Since the start of the pandemic, less-educated women have suffered the greatest job losses, the results show. They suffered a 15 percentage-point drop in employment in early April compared to March. Men without college degrees during that same period experienced an 11-point drop.

Although states, counties and cities are reopening, as of early June, just 41% of non-college educated women and 46% of men were employed.

Meanwhile, college-educated men and women are experiencing job losses at similar rates. Employment for both dropped from about 74% to 67%.

Working college-educated mothers also reduced their working hours compared to women who have no young children and in comparison to men. The drop in work hours was the greatest among college-educated parents of young children. By early June, 64% of college-educated mothers reported that they had reduced their working hours at some point since March, versus 36% of college-educated fathers and 52% of college-educated women without young children.

Zamarro said the Center for Economic Research will continue to collect data for the Understanding Coronavirus in America Study.

"I plan to continue with this research and to follow these respondents in the coming months as schools may or may not be able to open and remain open in the fall," she said. "The fact that we observe college-educated moms reducing working hours is worrisome as it might imply that if the situation continues some moms might decide to leave the labor force to provide the necessary care."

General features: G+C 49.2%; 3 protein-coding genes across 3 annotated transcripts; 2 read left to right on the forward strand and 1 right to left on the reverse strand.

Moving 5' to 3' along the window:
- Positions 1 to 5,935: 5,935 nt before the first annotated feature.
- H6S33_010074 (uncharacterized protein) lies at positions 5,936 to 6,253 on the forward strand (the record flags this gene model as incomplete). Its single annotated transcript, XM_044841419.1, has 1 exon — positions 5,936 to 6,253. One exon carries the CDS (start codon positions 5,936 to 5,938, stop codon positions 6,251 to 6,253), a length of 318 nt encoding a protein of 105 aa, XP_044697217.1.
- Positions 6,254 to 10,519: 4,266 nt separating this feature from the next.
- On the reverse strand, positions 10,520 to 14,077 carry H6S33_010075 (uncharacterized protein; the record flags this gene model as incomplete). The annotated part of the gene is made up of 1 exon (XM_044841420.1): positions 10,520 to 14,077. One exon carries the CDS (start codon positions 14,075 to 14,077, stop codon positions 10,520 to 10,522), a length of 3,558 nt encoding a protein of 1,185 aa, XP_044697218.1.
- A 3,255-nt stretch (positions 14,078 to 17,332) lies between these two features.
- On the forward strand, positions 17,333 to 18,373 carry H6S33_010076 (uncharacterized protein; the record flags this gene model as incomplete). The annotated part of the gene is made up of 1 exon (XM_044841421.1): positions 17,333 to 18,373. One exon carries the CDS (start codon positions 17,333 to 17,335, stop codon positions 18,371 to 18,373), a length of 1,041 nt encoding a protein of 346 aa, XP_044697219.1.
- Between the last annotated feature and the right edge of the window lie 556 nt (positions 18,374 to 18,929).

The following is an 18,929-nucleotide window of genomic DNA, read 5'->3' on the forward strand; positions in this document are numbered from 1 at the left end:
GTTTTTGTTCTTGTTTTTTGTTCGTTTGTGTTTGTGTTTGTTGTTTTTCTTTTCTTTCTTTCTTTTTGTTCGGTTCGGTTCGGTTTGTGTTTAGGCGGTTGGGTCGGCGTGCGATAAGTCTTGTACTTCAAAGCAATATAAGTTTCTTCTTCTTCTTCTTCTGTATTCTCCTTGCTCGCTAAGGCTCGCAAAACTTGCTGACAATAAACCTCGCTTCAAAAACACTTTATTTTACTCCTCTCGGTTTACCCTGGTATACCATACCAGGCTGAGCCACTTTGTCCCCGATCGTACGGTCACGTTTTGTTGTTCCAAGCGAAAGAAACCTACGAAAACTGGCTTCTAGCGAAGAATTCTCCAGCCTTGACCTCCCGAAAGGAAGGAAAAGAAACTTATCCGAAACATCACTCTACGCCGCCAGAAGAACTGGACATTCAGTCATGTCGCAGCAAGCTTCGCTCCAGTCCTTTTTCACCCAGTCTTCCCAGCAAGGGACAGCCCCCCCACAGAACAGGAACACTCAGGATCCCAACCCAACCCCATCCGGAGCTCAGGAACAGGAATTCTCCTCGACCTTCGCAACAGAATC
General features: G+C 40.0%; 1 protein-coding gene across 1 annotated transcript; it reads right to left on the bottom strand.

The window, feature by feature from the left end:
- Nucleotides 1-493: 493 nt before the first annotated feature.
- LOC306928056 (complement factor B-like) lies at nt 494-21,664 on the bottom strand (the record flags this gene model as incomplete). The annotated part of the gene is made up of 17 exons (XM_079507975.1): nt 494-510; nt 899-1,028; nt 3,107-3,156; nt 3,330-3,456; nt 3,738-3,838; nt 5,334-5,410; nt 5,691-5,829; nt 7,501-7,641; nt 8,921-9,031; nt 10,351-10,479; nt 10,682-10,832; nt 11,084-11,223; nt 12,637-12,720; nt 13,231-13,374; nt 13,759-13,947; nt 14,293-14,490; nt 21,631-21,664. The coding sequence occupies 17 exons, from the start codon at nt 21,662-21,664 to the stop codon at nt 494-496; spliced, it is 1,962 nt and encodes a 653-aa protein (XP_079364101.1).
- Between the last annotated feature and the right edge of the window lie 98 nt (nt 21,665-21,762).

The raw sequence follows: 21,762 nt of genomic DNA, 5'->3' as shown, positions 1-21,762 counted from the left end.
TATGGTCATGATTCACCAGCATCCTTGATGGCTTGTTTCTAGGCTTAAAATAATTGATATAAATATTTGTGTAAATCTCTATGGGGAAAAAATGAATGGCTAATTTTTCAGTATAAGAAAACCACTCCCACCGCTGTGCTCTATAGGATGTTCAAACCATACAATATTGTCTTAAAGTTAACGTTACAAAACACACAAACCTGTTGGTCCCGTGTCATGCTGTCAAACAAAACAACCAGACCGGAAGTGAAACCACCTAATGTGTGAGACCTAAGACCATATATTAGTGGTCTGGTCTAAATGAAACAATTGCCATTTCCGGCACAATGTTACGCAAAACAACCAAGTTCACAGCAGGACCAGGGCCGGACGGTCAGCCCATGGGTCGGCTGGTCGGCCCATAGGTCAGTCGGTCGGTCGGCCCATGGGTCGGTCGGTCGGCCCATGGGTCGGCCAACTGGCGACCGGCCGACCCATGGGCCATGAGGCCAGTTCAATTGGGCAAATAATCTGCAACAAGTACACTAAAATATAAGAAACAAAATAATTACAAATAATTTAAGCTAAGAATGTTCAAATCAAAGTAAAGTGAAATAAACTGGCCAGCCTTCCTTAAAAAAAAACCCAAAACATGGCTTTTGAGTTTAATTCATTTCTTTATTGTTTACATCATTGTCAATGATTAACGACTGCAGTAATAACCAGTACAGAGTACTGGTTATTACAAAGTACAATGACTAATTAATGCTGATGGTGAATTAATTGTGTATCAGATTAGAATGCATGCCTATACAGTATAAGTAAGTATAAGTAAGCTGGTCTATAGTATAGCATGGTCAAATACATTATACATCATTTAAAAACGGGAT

A total of 6,824 members of the probability-based Understanding Coronavirus in America study participated in six tracking survey waves from March 10 through June 16, 2020.

Sample sizes and margins of sampling error for the populations in this release are available in the full study report.

Zamarro holds the Endowed Chair in Teacher Quality.

Contacts

Gema Zamarro Rodriguez, Endowed Chair in Teacher Quality
Education Reform
479-575-7024, gzamarro@uark.edu

Shannon Magsam, director of communications
College of Education and Health Professions
479-575-3138, magsam@uark.edu

Headlines

Study Abroad Collecting Stories to Share in #HogsAbroad 150th Celebration Campaign

The Office of Study Abroad is celebrating the life-changing opportunities that international education has provided U of A students and alumni. Submit your story of international study.

Doctoral Students Win Best Presentation Awards

Dereje Woldegiorgis and Yuqi Wei, doctoral students in electrical engineering, earned best presentations at the Applied Power Electronics Conference held virtually June 14-17.

Faculty Workshop Series on Mentoring Graduate Students and Postdocs

This six-session series offers a fun and informative way for all faculty to learn methods to inspire, manage and professionally develop their mentees.

'Social Networks in Ancient Rome' New Honors Course for Fall 2021

An honors course will be offered in the fall that will look at the social networks and structure of relationships in ancient Rome and neighboring areas. 

The HIP Escape Room Is Open

The HIP Escape Room will be available from now through Friday. Discussions of high-impact educational practices will also be held from 9 a.m. to noon Friday in the Arkansas Union Ballroom.

News Daily